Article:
A web search for an answer to this question brings up the Wikipedia definition as follows:
A civil registry ceremony is a non-religious legal marriage ceremony performed by a government official or functionary.
However this is not quite an accurate definition from an Australian perspective, even though in Australia civil ceremonies have their historical roots in the creation of the Civil Marriage Celebrant Program in 1973.
of citizens in their ordinary capacity, or of the ordinary life and affairs of citizens, as distinguished from military and ecclesiastical life and affairs."
systems of law influenced significantly and in various ways by Roman law, especially as contained in the Corpus Juris Civilis, as distinct from the common law and canon or ecclesiastical law.
- a :of or relating to citizens
b: of or relating to the state or its citizenry <civil strife>
- a : civilized <civil society>
b : adequate in courtesy and politeness : mannerly <a civil question>
- a : of, relating to, or based on civil law
b : relating to private rights and to remedies sought by action or suit distinct from criminal proceedings
c : established by law
This Merriam-Webster Dictionary has descriptions that are perhaps closer to the use in Australia because civil includes secular and religious people, where as "Humanist" ceremonies implies "secular = atheist/ agnostic" beliefs.
Civil celebrants uphold Australia's anti-discrimination laws.
This video by the British Humanist Society describes what we call Civil Ceremonies in Australia.
Australia has led the world in the development of civil ceremony for all occasions, not just weddings for over 40 years.
- And whilst a celebrant delivering a legally valid marriage civil ceremony needs to be a 'government official or functionary' or have a government authorisation under the Marriage Act 1961, non-government people do offer a range of civil ceremonies as independent professional celebrants.
Civil ceremonies and celebrations for significant life events - for individuals, couples, families or communities - are designed and delivered to provide an inclusive environment in which to
- honour all people - respecting the diversity of their individual talents and skills; gender; sexual preference, race; family, educational, religious, social, cultural backgrounds; life experiences; beliefs; personal, emotional, spiritual, social and other needs
This means some religious content may be included but only at the request of the couple or family.
with the aim of
- celebrating love and life- upholding and inspiring others to live to the best of human values and aspirations
- upholding values that inspire and support people to live meaningful positive lives in the face of adversity, and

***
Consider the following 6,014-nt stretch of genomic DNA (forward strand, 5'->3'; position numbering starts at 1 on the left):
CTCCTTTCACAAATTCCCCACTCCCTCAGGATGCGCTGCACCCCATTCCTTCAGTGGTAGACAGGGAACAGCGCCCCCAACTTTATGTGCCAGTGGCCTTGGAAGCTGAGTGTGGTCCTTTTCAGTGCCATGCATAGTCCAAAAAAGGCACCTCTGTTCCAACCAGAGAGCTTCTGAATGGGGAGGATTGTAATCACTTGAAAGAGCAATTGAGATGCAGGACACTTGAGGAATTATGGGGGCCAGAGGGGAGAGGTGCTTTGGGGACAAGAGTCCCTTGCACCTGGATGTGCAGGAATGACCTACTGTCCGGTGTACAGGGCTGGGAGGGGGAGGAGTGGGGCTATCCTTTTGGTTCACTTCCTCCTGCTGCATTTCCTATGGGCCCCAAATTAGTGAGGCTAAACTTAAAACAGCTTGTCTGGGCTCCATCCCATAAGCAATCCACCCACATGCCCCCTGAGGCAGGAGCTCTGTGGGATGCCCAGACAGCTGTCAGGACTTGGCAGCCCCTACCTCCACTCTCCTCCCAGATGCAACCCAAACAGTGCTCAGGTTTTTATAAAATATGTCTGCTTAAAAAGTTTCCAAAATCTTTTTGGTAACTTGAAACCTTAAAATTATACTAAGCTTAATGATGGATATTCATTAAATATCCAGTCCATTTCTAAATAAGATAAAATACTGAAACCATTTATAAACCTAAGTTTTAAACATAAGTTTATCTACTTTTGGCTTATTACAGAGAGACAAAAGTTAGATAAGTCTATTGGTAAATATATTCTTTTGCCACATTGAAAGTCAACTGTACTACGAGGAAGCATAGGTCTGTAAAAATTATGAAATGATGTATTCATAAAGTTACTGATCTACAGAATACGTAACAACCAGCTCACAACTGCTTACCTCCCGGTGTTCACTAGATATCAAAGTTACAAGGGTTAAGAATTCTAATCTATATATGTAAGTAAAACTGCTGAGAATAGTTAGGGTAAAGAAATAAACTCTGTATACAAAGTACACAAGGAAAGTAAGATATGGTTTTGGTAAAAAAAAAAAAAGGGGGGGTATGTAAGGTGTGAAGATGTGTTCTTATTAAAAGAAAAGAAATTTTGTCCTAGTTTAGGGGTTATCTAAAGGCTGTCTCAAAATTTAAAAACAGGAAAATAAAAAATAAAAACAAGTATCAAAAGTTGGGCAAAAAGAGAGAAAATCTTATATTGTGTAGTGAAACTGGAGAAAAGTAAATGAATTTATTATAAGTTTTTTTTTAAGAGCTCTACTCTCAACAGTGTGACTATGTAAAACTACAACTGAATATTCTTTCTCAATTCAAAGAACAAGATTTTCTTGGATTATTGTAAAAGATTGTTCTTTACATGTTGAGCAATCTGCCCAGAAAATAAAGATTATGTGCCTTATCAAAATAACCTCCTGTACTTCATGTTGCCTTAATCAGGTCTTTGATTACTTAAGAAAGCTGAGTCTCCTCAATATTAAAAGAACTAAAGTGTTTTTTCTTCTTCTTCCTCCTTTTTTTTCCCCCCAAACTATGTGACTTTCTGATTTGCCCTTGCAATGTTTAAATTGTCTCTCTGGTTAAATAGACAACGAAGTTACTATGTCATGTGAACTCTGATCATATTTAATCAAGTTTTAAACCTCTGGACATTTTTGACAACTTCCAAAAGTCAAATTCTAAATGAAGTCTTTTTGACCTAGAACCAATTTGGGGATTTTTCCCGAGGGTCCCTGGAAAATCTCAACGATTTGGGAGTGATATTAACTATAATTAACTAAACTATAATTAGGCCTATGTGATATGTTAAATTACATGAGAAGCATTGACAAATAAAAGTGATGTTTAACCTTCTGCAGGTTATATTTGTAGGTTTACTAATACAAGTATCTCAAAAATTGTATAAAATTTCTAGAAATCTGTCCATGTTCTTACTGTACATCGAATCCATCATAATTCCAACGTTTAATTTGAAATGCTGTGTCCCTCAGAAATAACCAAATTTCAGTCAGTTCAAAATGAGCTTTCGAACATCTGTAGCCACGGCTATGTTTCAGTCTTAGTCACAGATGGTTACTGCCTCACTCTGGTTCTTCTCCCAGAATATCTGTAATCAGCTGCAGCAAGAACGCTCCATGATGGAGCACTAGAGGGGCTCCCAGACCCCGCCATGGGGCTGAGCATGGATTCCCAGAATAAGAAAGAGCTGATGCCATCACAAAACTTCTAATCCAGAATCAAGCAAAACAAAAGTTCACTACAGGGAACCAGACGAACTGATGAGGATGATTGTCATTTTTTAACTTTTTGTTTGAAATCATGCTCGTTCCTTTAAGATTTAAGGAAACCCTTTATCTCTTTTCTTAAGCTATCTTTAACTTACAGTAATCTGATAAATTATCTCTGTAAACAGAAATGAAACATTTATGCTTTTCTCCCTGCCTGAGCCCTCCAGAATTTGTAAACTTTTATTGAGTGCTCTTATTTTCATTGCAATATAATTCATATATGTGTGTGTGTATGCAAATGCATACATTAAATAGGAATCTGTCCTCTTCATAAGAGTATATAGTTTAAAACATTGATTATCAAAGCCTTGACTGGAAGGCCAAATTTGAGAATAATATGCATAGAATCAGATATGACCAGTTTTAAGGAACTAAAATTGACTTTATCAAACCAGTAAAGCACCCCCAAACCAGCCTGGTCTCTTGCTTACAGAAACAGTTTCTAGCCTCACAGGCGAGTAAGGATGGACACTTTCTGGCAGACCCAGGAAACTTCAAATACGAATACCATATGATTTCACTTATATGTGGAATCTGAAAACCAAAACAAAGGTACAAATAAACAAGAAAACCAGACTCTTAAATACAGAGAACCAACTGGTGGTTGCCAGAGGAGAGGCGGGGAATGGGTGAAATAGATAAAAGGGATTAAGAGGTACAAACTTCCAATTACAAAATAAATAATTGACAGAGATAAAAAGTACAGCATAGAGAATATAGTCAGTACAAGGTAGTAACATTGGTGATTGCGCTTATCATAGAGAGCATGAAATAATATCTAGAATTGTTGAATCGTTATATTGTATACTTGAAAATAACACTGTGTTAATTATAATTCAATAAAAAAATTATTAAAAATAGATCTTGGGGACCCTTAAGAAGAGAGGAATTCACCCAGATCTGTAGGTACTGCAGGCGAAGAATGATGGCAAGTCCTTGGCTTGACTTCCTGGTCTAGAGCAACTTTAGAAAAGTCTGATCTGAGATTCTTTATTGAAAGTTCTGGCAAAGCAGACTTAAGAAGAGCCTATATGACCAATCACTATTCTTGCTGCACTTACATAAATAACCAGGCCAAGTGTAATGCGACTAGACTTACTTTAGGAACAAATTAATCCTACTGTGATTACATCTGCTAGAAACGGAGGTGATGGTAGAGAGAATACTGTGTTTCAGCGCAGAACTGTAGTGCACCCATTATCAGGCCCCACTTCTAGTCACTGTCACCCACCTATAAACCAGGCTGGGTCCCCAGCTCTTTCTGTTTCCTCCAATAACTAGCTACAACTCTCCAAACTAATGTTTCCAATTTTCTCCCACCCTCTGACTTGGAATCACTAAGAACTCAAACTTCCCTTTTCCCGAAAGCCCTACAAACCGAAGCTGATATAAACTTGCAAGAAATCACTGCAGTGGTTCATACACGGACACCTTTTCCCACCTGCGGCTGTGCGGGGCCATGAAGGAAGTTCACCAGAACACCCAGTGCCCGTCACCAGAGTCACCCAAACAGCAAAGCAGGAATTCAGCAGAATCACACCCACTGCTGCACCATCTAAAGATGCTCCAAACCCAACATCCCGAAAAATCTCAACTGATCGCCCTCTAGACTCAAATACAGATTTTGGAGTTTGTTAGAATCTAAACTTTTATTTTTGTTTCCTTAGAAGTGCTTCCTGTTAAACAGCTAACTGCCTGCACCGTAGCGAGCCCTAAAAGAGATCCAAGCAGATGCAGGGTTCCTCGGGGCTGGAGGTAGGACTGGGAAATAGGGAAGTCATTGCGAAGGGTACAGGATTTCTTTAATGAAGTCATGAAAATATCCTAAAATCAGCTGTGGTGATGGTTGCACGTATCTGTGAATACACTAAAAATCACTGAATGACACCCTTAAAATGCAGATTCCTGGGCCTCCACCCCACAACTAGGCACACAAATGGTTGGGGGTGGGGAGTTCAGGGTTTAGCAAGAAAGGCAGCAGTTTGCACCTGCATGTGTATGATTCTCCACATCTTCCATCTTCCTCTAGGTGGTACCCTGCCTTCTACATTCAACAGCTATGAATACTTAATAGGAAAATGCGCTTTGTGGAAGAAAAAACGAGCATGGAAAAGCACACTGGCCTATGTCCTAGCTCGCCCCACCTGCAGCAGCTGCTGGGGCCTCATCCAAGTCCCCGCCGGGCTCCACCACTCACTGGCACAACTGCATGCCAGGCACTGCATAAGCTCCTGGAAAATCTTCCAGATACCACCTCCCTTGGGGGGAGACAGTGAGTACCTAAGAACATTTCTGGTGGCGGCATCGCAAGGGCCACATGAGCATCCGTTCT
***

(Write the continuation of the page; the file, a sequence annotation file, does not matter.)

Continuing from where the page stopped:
- promoting caring, creative, respectful and harmonies relationships at all levels of society.
The power of ceremony is its ability to create a sense of community - to bond people together in healthy ways and to uphold and support them through times of changes.
Religious ceremonies once had that power for whole communities - whole countries even - when all people in the community or country held the same belief systems.
However religious ceremonies are designed for those people who hold a common belief system. So people, who not hold that common religious belief system, when attending those religious ceremonies, will not experience the power of community, as their role is one of observer rather than participant. The content and structure of the ceremony will of its very nature exclude them.
Some religions have not kept pace with the latest research in physiology, psychology, sociology and spirituality.
As such they do not uphold 1948 Universal Declaration of Human Rights which uphold the dignity and worth of all human beings regardless of race, gender, sexual orientation, marital status, cultural heritage, ability / disability and so on.
Civil and Human Rights represent the 'civilised' or 'enlightened' ethics and values that have evolved out of those religions that have promoted peace, tolerance, compassion, hospitality, "The Golden Rule" and the 'brotherhood' of mankind.
In a multicultural society that respects a range of religious beliefs, the power of ceremony for all citizens is found in civil ceremony - where the ceremony is designed and delivered to be inclusive.
A common misconception is that civil ceremonies are anti-religious and all civil celebrants are atheists and agnostics.
Civil ceremonies may include some 'religious' content and may be delivered by celebrants who hold very religious beliefs. This is similar to the way in which the civil / public service deliver government services to a range of people, whether religious or not, and those government employed people are required to delivering those services without religious discrimination independent of their personal religious or non-religious beliefs.
So in Australia, independent professional civil celebrants may include religious content at the request of the couple or family but aim to do so in a respectful inclusive way so the ceremony is personal, meaningful and memorable for all present.